An examination of Colorado’s mental health care system after the Aurora theater shooting. The state passed a $25 million initiative to restructure its crisis system for mentally ill patients, but still has a lot of work to do:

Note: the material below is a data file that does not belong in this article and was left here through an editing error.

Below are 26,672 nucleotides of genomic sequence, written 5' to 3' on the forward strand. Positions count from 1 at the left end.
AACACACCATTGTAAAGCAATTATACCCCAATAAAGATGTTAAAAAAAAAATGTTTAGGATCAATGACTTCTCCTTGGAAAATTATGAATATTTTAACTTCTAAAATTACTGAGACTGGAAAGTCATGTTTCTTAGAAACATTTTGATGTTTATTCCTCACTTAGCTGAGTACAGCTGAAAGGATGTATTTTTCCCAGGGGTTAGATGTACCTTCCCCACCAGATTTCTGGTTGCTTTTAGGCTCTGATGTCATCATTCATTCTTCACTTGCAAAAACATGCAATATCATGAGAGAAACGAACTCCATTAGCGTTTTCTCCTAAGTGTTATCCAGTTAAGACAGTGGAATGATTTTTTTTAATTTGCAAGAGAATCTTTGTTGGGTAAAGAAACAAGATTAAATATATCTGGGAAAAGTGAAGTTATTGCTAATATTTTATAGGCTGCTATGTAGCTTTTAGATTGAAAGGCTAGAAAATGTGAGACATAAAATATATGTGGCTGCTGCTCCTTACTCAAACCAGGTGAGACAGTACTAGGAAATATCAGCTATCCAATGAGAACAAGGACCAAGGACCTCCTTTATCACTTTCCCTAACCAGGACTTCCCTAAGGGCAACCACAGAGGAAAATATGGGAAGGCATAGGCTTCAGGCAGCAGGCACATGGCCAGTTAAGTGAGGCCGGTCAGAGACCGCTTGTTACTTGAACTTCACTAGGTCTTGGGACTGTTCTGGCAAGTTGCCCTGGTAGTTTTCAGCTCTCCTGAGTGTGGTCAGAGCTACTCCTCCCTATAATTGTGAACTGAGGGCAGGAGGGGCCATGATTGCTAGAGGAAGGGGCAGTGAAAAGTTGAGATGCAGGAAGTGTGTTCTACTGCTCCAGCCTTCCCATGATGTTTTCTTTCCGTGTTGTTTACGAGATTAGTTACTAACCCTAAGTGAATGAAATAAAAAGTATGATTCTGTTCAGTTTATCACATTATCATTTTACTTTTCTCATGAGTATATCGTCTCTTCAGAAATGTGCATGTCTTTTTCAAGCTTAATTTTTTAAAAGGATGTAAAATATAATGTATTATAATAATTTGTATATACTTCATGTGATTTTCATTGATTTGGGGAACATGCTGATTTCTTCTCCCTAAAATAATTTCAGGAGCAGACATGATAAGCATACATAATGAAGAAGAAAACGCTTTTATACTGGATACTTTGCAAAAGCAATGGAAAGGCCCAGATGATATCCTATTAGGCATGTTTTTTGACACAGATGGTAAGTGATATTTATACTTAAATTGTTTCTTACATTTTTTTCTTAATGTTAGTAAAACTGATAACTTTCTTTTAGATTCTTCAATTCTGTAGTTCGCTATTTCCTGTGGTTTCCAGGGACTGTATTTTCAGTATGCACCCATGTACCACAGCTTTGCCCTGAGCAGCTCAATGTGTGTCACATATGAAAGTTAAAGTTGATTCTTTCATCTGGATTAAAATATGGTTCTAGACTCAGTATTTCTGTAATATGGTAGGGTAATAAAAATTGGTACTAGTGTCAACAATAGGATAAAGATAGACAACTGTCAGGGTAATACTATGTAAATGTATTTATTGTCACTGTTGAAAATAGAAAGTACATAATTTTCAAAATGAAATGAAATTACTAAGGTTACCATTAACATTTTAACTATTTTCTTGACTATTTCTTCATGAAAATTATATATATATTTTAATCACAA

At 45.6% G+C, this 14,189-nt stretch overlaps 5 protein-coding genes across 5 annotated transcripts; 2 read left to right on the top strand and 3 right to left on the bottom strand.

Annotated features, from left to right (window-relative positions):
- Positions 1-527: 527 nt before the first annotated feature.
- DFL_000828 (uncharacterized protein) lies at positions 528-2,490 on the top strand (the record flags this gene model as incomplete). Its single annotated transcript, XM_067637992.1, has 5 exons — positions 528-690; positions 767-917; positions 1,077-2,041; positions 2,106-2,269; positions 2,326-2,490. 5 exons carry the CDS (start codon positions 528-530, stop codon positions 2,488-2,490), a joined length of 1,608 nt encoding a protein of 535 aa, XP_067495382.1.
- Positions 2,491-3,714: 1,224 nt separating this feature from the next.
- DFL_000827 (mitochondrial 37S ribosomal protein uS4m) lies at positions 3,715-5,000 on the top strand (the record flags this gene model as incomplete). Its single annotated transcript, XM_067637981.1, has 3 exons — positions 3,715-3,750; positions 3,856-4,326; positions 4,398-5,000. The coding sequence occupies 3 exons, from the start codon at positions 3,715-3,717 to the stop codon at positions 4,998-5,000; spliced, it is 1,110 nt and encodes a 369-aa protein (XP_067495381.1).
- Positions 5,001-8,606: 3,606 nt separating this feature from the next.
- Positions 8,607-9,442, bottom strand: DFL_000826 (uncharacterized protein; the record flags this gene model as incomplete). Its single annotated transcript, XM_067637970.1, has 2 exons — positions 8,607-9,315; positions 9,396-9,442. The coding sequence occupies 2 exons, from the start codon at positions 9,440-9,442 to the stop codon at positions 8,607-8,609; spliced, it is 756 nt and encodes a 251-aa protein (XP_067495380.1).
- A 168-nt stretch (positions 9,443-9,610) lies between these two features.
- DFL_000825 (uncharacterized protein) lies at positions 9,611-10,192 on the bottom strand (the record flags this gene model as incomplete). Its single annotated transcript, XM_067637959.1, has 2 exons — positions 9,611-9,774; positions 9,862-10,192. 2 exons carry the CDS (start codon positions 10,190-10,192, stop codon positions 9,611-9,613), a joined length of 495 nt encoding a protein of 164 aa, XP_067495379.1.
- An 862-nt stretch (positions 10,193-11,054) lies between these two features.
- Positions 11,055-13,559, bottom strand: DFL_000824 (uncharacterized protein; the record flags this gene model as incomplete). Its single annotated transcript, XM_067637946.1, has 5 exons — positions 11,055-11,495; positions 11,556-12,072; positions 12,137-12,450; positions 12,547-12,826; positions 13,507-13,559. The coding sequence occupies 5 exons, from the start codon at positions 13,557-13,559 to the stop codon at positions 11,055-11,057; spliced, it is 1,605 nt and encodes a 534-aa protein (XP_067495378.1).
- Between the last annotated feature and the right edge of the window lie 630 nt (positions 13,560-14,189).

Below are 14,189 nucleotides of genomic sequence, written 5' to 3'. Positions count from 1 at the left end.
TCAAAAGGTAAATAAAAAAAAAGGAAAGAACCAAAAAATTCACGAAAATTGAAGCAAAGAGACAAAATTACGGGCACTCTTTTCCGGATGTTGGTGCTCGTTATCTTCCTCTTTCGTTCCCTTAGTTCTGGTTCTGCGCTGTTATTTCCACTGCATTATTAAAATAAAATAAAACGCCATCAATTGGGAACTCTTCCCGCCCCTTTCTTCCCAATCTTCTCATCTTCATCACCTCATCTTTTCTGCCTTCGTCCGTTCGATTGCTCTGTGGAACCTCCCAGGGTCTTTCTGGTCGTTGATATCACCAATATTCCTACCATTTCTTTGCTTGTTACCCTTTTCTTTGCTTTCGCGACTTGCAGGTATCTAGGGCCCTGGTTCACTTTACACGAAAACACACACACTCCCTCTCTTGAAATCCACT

Colorado has underfunded mental health care for decades. Exactly how much is uncertain because there are at least 34 separate mental health line items in the state budget. “At the state Legislature, we cut provider rates for Medicaid and for drug and alcohol [programs] in 2002, when we had the downturn,” says Moe Keller, who spent 16 years in the state Legislature and is now the vice president of public policy and strategic initiatives at Mental Health America of Colorado , the local outpost of a national group that advocates for mental wellness reform. “We cut beds, and we closed a couple of units around the state. We never really re-funded that when the economy came back.” Then in 2008, the state again cut Medicaid providers and closed more units along with consolidating and reducing services. “Today, the prison system is by default the largest behavioral health center,” Keller says. “Police are the first responders.”